Jump to content
The Wifcon Forums and Blogs

C Culham

  • Content Count

  • Joined

  • Last visited

Community Reputation

0 Neutral

About C Culham

  • Rank
    Contributing Member

Profile Information

  • Gender
    Not Telling

Recent Profile Visitors

13,282 profile views
  1. Thank you...Did some reading and appreciate being brought up to speed.
  2. I apologize for not providing all thoughts at once but as this thread advances things come to mind. CPARS versus PPIRS - If I had a choice I would reference PPIRS. Why? Archives in PPIRS suggests that a business has seen and provided input to the completed eval. Therefore if they did or did not address an UNSAT they received it would seem such facts would help in the value of such an eval on a future procurement. By example consider 15.306(b)(4). Also a visit of FAR 42.15 would likely help you as well.
  3. We have concentrated on the performance issue but do not forget that there are 6 other general responsibility standards. Do not leave those stones unturned and address them if there is failure with regard to them as well.
  4. Sorry no samples. I imagine you have done an internet search of "responsibility determination" or something similar. If not give it a try to get more information that may help in your drafting of the referral. Additionally take a look at 13 CFR 125.5 SBA's regulation regarding COC's as well as GAO protests regarding responsibility and COC's. For the latter the WIFCON Legal tool for looking at protests by FAR makes it easy to drill down to look at the subject of FAR 9.104-1 - http://www.wifcon.com/pd91041.htm - and FAR 19.602 - http://www.wifcon.com/pd19_6022.htm All would give you food for thought as you draft your referral. Coupled with ji's most recent thoughts remember the burden of proof is on the SB. Upon your referral to SBA and the subsequent notification by SBA to the SB the SB must apply for the COC to SBA. This brings me back to the timing matter, do not relinquish the 15 day period. I found this. Provides most of what has already been noted in this thread but it might be of help.......https://www.sba.gov/sites/default/files/2018-02/COC_workbook.pdf
  5. Mis-placed conclusion on the part of legal counsel. While as already mentioned the SBA might issue a COC think this through and consider the following. Read FAR 19.6 carefully along with FAR 9.104-1. When your refer to the SBA make sure you are very clear on all the reasons that responsibility is in questioned. Be very detailed and remember fit your issues into all the general standards that apply. Do not just do a letter referring for a COC on a general basis provide facts that support the question of responsibility. In my 15 years with SBA, yes a while ago but I believe still applicable, lots of times agency's failed to provide detail about why a firm is not responsible. In such cases SBA simply defers to looking at their financial where with all to perform the contract and issue a COC. Determinations of responsibility require much more and you have to load SBA up with the info. Additionally while the FAR provides for a collaborative process in some cases for COC referrals do not give away your authorities, by example give longer than the time periods provided for in the FAR for the COC process. In noting the above it may appear that I am not an advocate of SB's, quite the contrary, I am. However it is my view that the COC process has been maligned not because SBA in effect applies too much discretion and just hands out COC's like candy it is because through the course of years agency's have not done their due diligence in representing why a firm is not responsible. In truth it is my belief that if you can prove a firm is not responsible to SBA then do it and in most cases they will agree, especially with if there are facts as you have represented. In the end as you can tell I do not think dropping LPTA and past performance is the answer, the answer really is do your dead level best to show why a firm is not responsible. There are many times that I experienced both with SBA and away from SBA that a well documented referral results in the SBA of either not responding in the time required so in essence no COC is provided or issues a denial formally. PS - CPARS is there for a purpose along with the archiving in PPIRS. If I were doing a COC referral today I would emphasize the PPIRS information as being an official record and reflection of the contractors abilities most especially because a contractor has the ability to comment on their evaluations and demonstrate or not that performance misgivings were beyond their control. Read FAR 9.104-3(b) and if the standards stated are not met give SBA the PPIRS information to demonstrate why.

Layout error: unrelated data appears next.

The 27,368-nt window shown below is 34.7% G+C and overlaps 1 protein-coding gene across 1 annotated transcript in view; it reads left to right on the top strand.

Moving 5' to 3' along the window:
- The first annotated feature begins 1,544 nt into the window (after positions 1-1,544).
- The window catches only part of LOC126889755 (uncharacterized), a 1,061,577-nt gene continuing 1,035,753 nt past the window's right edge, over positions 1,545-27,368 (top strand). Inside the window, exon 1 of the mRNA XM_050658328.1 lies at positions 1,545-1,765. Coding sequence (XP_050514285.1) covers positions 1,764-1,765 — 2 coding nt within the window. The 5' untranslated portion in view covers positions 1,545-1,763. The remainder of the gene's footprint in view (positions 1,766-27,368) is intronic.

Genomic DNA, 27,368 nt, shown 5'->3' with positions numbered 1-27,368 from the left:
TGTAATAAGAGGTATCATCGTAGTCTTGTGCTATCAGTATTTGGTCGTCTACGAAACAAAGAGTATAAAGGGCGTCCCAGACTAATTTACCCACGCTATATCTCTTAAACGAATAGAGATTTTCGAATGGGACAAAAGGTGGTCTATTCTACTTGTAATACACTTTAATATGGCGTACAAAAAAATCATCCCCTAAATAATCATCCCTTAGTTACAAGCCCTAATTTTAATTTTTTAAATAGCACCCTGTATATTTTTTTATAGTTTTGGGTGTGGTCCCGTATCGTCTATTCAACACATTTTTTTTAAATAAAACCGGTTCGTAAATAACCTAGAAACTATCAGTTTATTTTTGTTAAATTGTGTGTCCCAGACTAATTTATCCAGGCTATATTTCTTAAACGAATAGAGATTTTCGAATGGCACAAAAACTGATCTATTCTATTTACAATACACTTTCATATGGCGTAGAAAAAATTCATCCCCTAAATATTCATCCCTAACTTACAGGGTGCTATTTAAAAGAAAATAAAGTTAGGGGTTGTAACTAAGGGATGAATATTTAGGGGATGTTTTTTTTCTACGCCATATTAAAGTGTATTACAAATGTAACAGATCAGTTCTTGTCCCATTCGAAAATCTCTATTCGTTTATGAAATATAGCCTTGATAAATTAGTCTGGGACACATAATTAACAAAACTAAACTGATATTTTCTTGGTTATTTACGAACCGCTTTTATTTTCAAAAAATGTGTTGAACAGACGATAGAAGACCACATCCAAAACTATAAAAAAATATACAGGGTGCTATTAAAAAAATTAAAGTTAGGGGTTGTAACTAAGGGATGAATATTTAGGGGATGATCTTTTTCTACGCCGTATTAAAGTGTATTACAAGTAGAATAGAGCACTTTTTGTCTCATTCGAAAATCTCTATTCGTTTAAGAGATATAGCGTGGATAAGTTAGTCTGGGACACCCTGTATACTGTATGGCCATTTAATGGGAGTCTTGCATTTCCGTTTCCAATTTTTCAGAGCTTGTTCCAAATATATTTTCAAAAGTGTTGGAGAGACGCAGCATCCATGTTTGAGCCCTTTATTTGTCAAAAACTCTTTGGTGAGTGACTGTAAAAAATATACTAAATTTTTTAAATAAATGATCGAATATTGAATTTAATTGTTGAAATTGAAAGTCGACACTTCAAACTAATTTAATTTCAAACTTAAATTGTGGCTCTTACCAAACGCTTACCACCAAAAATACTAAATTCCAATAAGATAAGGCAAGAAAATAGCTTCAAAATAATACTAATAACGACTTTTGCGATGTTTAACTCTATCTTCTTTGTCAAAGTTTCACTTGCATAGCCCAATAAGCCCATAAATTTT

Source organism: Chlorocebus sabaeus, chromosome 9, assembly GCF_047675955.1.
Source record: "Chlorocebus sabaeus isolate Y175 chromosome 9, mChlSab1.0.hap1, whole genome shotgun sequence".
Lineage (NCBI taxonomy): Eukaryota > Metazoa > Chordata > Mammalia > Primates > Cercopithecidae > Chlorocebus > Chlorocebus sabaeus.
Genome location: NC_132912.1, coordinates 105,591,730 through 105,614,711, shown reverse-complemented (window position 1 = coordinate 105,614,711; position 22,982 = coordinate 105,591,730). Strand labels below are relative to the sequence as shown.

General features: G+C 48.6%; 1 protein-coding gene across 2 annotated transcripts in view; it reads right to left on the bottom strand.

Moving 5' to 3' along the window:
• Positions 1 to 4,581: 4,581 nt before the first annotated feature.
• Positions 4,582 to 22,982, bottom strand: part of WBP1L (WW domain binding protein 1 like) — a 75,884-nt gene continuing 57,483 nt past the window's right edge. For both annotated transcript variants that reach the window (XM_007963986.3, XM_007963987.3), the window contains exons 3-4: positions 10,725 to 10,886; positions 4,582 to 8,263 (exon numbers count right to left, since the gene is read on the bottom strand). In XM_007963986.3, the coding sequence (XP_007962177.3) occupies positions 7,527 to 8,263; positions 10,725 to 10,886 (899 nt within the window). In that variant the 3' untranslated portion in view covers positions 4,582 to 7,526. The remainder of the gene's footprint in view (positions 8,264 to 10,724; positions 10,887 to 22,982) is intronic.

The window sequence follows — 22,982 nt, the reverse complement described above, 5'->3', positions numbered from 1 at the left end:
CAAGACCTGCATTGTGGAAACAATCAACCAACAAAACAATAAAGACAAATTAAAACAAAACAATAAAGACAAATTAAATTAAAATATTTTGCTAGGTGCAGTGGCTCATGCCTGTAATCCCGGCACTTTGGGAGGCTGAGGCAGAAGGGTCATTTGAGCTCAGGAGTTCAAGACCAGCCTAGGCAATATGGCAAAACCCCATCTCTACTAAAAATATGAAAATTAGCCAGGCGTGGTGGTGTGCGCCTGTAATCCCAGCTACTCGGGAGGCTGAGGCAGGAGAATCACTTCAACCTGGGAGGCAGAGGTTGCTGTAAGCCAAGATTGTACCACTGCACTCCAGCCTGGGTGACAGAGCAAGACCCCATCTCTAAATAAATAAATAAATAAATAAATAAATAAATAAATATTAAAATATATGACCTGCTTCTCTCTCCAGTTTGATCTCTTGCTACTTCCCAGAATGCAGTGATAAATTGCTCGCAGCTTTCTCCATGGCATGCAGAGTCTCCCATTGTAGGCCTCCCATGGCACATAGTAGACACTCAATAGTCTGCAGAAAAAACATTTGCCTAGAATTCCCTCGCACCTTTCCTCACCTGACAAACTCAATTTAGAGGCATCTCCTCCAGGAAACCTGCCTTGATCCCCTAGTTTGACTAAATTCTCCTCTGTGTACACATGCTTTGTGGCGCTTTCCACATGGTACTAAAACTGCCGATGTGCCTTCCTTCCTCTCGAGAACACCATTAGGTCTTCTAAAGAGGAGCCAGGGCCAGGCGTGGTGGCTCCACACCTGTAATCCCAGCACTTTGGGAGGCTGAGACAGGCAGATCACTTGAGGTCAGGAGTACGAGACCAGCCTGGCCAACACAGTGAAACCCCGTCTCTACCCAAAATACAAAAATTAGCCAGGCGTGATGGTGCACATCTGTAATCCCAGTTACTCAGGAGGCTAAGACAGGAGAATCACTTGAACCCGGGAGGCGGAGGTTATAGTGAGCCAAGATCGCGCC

6. Just for the heck of it I did a very simple search of CBCA and GAO and found no specific reference to "Block 13" in case or protest decision documents. I did find this which reinforces that some believe it is important to place an authority in the SF 30. (Search on this wording as could not copy/paste link) "Contract Modification Authority Decision Help Guide" But after my own research I have to agree with one two word quote in this thread. "Dumb form"